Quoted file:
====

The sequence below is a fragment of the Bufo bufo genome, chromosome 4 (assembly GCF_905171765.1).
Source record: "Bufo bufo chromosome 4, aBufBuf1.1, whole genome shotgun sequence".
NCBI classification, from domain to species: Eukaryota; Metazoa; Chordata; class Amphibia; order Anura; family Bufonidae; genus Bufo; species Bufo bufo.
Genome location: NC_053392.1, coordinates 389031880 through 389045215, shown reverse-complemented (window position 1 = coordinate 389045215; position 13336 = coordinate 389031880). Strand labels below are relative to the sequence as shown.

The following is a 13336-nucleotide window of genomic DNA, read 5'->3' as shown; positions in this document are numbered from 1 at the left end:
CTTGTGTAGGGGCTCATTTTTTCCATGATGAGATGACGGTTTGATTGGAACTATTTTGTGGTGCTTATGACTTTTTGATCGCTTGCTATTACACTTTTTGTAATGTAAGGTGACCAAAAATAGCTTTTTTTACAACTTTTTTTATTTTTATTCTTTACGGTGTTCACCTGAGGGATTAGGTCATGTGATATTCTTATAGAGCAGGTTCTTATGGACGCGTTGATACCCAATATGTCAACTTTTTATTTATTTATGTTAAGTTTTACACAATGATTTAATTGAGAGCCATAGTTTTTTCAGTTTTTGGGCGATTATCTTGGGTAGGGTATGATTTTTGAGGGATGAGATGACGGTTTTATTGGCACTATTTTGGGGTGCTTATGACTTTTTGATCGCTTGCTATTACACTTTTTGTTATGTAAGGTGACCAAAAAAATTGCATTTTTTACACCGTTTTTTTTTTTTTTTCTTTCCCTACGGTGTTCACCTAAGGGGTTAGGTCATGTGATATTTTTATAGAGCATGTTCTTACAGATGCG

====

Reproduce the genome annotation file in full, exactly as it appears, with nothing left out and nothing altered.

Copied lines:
The sequence below is a fragment of the Bufo bufo genome, chromosome 4 (assembly GCF_905171765.1).
Source record: "Bufo bufo chromosome 4, aBufBuf1.1, whole genome shotgun sequence".
NCBI classification, from domain to species: Eukaryota; Metazoa; Chordata; class Amphibia; order Anura; family Bufonidae; genus Bufo; species Bufo bufo.
Genome location: NC_053392.1, coordinates 389031880 through 389045215, shown reverse-complemented (window position 1 = coordinate 389045215; position 13336 = coordinate 389031880). Strand labels below are relative to the sequence as shown.

The following is a 13336-nucleotide window of genomic DNA, read 5'->3' as shown; positions in this document are numbered from 1 at the left end:
CTTGTGTAGGGGCTCATTTTTTCCATGATGAGATGACGGTTTGATTGGAACTATTTTGTGGTGCTTATGACTTTTTGATCGCTTGCTATTACACTTTTTGTAATGTAAGGTGACCAAAAATAGCTTTTTTTACAACTTTTTTTATTTTTATTCTTTACGGTGTTCACCTGAGGGATTAGGTCATGTGATATTCTTATAGAGCAGGTTCTTATGGACGCGTTGATACCCAATATGTCAACTTTTTATTTATTTATGTTAAGTTTTACACAATGATTTAATTGAGAGCCATAGTTTTTTCAGTTTTTGGGCGATTATCTTGGGTAGGGTATGATTTTTGAGGGATGAGATGACGGTTTTATTGGCACTATTTTGGGGTGCTTATGACTTTTTGATCGCTTGCTATTACACTTTTTGTTATGTAAGGTGACCAAAAAAATTGCATTTTTTACACCGTTTTTTTTTTTTTTTCTTTCCCTACGGTGTTCACCTAAGGGGTTAGGTCATGTGATATTTTTATAGAGCATGTTCTTACAGATGCG